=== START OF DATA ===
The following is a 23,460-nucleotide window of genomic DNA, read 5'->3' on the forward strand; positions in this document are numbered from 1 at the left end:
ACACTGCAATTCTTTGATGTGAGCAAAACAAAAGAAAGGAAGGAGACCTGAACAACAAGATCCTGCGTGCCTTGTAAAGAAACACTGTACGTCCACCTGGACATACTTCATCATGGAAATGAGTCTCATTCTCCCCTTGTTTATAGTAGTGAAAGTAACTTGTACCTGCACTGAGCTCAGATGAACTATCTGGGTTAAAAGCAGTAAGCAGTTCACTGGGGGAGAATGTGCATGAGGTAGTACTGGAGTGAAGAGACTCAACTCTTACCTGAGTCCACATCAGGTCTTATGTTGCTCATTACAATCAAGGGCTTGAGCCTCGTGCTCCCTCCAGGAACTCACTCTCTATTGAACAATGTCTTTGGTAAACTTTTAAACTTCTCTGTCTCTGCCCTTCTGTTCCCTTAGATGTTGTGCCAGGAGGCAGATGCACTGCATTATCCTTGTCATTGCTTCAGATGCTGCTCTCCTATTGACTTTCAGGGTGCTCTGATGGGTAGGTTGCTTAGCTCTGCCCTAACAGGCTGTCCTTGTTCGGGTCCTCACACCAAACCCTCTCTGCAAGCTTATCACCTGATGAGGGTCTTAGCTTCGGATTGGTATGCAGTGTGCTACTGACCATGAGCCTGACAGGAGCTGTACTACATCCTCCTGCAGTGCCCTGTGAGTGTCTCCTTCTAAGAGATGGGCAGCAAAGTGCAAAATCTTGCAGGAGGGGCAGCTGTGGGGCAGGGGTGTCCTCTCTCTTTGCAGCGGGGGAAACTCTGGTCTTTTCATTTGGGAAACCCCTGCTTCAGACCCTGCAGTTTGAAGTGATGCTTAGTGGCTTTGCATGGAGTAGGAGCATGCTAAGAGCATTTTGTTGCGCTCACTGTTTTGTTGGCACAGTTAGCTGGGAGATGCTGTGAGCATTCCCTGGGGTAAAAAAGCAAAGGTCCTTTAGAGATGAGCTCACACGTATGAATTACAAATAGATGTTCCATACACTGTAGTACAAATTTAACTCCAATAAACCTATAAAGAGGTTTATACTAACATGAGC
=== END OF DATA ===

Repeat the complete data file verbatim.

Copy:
The following is a 23,460-nucleotide window of genomic DNA, read 5'->3' on the forward strand; positions in this document are numbered from 1 at the left end:
ACACTGCAATTCTTTGATGTGAGCAAAACAAAAGAAAGGAAGGAGACCTGAACAACAAGATCCTGCGTGCCTTGTAAAGAAACACTGTACGTCCACCTGGACATACTTCATCATGGAAATGAGTCTCATTCTCCCCTTGTTTATAGTAGTGAAAGTAACTTGTACCTGCACTGAGCTCAGATGAACTATCTGGGTTAAAAGCAGTAAGCAGTTCACTGGGGGAGAATGTGCATGAGGTAGTACTGGAGTGAAGAGACTCAACTCTTACCTGAGTCCACATCAGGTCTTATGTTGCTCATTACAATCAAGGGCTTGAGCCTCGTGCTCCCTCCAGGAACTCACTCTCTATTGAACAATGTCTTTGGTAAACTTTTAAACTTCTCTGTCTCTGCCCTTCTGTTCCCTTAGATGTTGTGCCAGGAGGCAGATGCACTGCATTATCCTTGTCATTGCTTCAGATGCTGCTCTCCTATTGACTTTCAGGGTGCTCTGATGGGTAGGTTGCTTAGCTCTGCCCTAACAGGCTGTCCTTGTTCGGGTCCTCACACCAAACCCTCTCTGCAAGCTTATCACCTGATGAGGGTCTTAGCTTCGGATTGGTATGCAGTGTGCTACTGACCATGAGCCTGACAGGAGCTGTACTACATCCTCCTGCAGTGCCCTGTGAGTGTCTCCTTCTAAGAGATGGGCAGCAAAGTGCAAAATCTTGCAGGAGGGGCAGCTGTGGGGCAGGGGTGTCCTCTCTCTTTGCAGCGGGGGAAACTCTGGTCTTTTCATTTGGGAAACCCCTGCTTCAGACCCTGCAGTTTGAAGTGATGCTTAGTGGCTTTGCATGGAGTAGGAGCATGCTAAGAGCATTTTGTTGCGCTCACTGTTTTGTTGGCACAGTTAGCTGGGAGATGCTGTGAGCATTCCCTGGGGTAAAAAAGCAAAGGTCCTTTAGAGATGAGCTCACACGTATGAATTACAAATAGATGTTCCATACACTGTAGTACAAATTTAACTCCAATAAACCTATAAAGAGGTTTATACTAACATGAGC